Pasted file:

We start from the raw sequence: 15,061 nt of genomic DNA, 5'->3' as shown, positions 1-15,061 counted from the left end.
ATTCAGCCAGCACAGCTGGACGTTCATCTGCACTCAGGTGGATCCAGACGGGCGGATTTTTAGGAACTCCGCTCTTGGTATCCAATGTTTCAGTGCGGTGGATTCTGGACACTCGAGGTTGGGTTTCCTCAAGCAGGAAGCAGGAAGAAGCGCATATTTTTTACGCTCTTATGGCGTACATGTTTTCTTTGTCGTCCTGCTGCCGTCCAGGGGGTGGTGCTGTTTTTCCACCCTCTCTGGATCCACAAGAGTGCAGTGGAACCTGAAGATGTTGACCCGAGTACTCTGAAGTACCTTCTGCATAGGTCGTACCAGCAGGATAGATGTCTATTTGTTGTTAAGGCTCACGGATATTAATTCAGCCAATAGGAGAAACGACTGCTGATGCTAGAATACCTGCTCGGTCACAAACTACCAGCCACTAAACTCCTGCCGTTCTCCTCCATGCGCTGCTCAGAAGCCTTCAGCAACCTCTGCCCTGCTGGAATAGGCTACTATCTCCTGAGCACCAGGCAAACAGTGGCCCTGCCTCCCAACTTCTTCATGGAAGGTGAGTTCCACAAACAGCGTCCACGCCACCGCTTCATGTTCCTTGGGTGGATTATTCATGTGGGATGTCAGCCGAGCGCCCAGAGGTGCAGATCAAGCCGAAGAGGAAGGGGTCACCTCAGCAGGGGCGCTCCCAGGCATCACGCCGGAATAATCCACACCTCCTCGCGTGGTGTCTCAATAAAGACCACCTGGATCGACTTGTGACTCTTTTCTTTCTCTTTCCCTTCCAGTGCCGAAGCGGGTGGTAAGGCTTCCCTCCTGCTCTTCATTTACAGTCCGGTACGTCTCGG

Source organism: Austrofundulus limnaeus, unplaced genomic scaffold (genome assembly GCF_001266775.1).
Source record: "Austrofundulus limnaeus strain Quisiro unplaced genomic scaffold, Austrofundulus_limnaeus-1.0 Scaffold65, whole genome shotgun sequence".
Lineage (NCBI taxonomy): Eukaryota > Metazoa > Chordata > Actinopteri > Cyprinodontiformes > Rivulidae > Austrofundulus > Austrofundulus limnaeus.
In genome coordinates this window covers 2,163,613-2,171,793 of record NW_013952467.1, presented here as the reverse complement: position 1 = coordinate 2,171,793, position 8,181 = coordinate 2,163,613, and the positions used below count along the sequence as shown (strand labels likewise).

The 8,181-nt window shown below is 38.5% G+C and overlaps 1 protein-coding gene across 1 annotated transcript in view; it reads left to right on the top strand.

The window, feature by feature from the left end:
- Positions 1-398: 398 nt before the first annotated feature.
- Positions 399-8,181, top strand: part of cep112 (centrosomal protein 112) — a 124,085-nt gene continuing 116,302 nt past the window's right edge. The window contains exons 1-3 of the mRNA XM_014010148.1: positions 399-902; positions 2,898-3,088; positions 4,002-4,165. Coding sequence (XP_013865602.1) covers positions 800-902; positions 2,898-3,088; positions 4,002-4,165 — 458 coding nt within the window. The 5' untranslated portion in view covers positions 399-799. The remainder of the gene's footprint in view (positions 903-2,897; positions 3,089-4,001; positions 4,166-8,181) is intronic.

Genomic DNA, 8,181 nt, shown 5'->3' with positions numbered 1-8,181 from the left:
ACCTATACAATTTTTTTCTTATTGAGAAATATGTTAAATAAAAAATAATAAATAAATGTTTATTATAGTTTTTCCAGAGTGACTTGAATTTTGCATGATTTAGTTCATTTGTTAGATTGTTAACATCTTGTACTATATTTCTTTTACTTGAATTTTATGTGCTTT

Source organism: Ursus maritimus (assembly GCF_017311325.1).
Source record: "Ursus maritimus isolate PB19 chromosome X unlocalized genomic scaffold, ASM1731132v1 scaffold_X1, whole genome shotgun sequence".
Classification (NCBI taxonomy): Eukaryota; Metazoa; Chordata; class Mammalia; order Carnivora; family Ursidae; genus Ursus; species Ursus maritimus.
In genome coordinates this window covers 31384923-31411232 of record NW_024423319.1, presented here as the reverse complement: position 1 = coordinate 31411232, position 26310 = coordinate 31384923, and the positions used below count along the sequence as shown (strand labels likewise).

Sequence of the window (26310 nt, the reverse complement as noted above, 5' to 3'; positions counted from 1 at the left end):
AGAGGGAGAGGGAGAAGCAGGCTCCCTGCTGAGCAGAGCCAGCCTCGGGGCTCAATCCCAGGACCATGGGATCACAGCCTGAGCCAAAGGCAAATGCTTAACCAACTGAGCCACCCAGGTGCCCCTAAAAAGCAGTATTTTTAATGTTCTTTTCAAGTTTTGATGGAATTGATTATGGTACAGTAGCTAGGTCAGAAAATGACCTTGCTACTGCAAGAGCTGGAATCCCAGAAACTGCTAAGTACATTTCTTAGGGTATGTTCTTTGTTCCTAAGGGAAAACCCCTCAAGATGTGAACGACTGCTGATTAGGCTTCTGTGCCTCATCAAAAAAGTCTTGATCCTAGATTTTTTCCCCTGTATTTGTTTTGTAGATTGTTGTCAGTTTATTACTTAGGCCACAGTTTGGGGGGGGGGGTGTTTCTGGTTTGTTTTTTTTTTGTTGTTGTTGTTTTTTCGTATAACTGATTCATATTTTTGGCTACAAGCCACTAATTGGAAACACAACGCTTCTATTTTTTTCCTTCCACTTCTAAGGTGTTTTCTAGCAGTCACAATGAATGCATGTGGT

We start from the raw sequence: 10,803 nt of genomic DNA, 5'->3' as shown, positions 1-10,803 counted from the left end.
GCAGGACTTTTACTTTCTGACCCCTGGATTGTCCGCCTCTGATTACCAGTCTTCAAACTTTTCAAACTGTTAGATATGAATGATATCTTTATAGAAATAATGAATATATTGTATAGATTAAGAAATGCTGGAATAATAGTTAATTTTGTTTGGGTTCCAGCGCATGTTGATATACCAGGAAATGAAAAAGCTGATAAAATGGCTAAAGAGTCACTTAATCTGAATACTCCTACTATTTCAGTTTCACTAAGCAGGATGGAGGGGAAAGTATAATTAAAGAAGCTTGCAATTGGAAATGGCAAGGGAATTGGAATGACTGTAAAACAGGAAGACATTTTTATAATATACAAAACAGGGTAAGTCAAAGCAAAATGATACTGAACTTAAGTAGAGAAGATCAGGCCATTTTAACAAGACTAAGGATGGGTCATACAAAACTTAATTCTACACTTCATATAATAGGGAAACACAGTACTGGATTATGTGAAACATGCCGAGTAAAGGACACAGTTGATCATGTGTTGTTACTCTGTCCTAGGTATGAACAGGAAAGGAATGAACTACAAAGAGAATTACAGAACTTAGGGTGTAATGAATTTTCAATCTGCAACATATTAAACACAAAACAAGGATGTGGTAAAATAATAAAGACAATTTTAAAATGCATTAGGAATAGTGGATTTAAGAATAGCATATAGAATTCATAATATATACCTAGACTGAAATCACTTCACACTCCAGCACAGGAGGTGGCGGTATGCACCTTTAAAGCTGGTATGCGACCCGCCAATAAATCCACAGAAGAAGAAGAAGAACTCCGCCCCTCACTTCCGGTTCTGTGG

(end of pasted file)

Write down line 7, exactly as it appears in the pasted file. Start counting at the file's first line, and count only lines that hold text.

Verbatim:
The 8,181-nt window shown below is 38.5% G+C and overlaps 1 protein-coding gene across 1 annotated transcript in view; it reads left to right on the top strand.